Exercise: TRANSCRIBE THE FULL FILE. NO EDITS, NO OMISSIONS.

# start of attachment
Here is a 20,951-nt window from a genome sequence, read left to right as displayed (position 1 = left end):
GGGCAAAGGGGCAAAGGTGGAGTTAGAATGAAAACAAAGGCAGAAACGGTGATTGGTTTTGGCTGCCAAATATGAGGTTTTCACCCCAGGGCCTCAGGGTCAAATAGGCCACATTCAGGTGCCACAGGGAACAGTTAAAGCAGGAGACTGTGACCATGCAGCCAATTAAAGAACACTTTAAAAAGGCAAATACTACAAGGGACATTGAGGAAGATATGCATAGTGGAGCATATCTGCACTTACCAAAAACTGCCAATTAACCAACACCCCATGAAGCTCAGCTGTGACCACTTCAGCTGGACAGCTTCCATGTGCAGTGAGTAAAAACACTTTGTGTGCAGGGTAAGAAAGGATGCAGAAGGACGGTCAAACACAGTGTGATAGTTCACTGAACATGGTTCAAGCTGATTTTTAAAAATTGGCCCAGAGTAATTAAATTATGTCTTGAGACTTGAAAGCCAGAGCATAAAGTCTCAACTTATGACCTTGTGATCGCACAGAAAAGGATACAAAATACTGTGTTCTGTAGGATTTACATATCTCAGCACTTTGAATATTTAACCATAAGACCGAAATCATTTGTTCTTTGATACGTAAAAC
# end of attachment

Here is a 20,951-nt window from a genome sequence, read left to right as displayed (position 1 = left end):
GGGCAAAGGGGCAAAGGTGGAGTTAGAATGAAAACAAAGGCAGAAACGGTGATTGGTTTTGGCTGCCAAATATGAGGTTTTCACCCCAGGGCCTCAGGGTCAAATAGGCCACATTCAGGTGCCACAGGGAACAGTTAAAGCAGGAGACTGTGACCATGCAGCCAATTAAAGAACACTTTAAAAAGGCAAATACTACAAGGGACATTGAGGAAGATATGCATAGTGGAGCATATCTGCACTTACCAAAAACTGCCAATTAACCAACACCCCATGAAGCTCAGCTGTGACCACTTCAGCTGGACAGCTTCCATGTGCAGTGAGTAAAAACACTTTGTGTGCAGGGTAAGAAAGGATGCAGAAGGACGGTCAAACACAGTGTGATAGTTCACTGAACATGGTTCAAGCTGATTTTTAAAAATTGGCCCAGAGTAATTAAATTATGTCTTGAGACTTGAAAGCCAGAGCATAAAGTCTCAACTTATGACCTTGTGATCGCACAGAAAAGGATACAAAATACTGTGTTCTGTAGGATTTACATATCTCAGCACTTTGAATATTTAACCATAAGACCGAAATCATTTGTTCTTTGATACGTAAAAC